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CANDIDATE GENE ASSOCIATION STUDY OF BASELINE AND LONGITUDINALBONE-QUALITY TRAITS IN A HEALTHY OLDER POPULATION

Mukherjee, Ankur (2009) CANDIDATE GENE ASSOCIATION STUDY OF BASELINE AND LONGITUDINALBONE-QUALITY TRAITS IN A HEALTHY OLDER POPULATION. Doctoral Dissertation, University of Pittsburgh. (Unpublished)

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Abstract

Motivation: Areal bone mineral density (BMD) is one of the major risk factors for osteoporosis, a public health concern in the US and other countries. The goal of our study was to identify genes that influenced areal BMD in a population of older, originally healthy, African American and Caucasian American individuals.Methods: We used three genetic association methods (single SNP-single trait, single SNP-multiple trait, multiple SNP-single trait) to test for association between measures of BMD at three time points (2 years apart) and genotype data on 1439 single nucleotide polymorphisms (SNPs) in 138 candidate genes. We first developed a model to determine the genetic (SNP) coverage of our candidate genes, and then we assessed possible population within our populations, two factors that influence the power of association studies. We also investigated the effect of covariates on BMD traits using both cross-sectional as well as longitudinal methods, and used the BMD residuals from these analyses in our association studies.Results: The SNP coverage of our candidate genes was reasonable, 52.99% compared to the theroetical HAPMAP coverage of 55.8%. We also classified our Caucasian American and African Americans based on genetic ancestry and controlled for subtle substructure. We detected several associations between candidate genes and BMD traits in all the four groups, but the most significant and consistent result was obtained in Caucasian American males. Five SNPs in the GNRHR locus were significantly associated with hip BMD trait using both the single SNP association approaches, as well as the pathway based analysis. These results need to be followed up in additional populations.Public Health Significance: As the world population ages, the cost, rate of mortality and morbidity of osteoporosis is also increasing. Identification of genes that influence risk of developing osteoporosis may help identify people at risk, as well as facilitate development of drugs and other measures to mitigate the effects of this disease.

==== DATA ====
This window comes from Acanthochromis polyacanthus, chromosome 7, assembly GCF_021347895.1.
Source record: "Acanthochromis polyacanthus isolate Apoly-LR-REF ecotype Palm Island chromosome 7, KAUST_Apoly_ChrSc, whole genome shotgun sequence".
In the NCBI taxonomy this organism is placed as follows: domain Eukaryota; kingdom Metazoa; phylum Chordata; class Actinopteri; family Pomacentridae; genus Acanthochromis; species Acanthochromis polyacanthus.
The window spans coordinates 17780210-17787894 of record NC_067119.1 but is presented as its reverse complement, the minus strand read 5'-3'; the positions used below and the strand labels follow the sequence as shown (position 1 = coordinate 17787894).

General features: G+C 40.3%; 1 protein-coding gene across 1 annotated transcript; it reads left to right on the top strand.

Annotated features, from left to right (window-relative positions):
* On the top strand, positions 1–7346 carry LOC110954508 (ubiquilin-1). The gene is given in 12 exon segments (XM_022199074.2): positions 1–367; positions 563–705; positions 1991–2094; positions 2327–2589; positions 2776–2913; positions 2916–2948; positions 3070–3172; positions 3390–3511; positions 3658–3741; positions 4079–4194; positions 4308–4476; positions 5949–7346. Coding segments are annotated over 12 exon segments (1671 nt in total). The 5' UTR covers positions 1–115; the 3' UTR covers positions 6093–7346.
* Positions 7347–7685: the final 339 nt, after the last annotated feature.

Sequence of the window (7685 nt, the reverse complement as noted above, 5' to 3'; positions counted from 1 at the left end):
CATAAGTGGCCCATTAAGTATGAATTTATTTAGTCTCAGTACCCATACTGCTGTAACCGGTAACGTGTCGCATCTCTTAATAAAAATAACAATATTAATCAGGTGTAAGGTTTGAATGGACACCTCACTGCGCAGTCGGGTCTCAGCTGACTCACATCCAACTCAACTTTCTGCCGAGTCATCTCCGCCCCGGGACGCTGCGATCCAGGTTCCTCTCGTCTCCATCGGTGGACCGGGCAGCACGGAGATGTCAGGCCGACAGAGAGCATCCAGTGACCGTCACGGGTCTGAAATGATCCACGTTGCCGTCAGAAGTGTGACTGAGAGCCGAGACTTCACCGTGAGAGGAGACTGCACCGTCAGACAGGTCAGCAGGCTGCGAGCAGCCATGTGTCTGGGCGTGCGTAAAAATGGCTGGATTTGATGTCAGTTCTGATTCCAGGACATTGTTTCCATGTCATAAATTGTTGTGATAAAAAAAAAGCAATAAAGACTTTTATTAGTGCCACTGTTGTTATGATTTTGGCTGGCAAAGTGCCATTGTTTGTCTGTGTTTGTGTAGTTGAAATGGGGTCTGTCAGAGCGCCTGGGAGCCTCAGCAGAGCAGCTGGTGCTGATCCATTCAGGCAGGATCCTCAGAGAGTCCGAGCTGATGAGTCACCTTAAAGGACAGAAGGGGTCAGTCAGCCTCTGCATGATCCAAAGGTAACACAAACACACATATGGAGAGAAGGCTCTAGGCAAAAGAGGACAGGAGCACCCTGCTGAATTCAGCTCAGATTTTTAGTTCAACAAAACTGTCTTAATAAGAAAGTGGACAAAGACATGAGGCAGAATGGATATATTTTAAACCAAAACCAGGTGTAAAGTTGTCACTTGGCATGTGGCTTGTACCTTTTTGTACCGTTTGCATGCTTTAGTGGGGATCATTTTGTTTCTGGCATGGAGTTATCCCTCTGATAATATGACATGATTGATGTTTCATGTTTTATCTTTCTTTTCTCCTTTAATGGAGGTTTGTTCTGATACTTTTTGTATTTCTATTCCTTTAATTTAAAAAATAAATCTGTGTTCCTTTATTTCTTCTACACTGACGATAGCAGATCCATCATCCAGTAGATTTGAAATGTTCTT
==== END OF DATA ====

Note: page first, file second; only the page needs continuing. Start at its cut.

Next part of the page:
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Details

Item Type: University of Pittsburgh ETD
Status: Unpublished
Creators/Authors:
CreatorsEmailPitt UsernameORCID
Mukherjee, Ankurrantumu@gmail.com
ETD Committee:
TitleMemberEmail AddressPitt UsernameORCID
Committee ChairKammerer, Candace Mcmk3@pitt.eduCMK3
Committee MemberWeeks, Daniel Eweeks@pitt.eduWEEKS
Committee MemberZmuda, Joseph Mzmudaj@edc.pitt.eduEPIDJMZ
Committee MemberFerrell, Robert Erferrell@pitt.eduRFERRELL
Date: 29 January 2009
Date Type: Completion
Defense Date: 27 August 2008
Approval Date: 29 January 2009
Submission Date: 20 September 2008
Access Restriction: 5 year -- Restrict access to University of Pittsburgh for a period of 5 years.
Institution: University of Pittsburgh
Schools and Programs: Graduate School of Public Health > Human Genetics
Degree: PhD - Doctor of Philosophy
Thesis Type: Doctoral Dissertation
Refereed: Yes
Uncontrolled Keywords: association; bone mineral density; gene coverage; multiple snp single trait; osteoporosis; pathway; single snp single trait
Other ID: http://etd.library.pitt.edu/ETD/available/etd-09202008-234520/, etd-09202008-234520
Date Deposited: 10 Nov 2011 20:02
Last Modified: 15 Nov 2016 13:50
URI: http://d-scholarship.pitt.edu/id/eprint/9370

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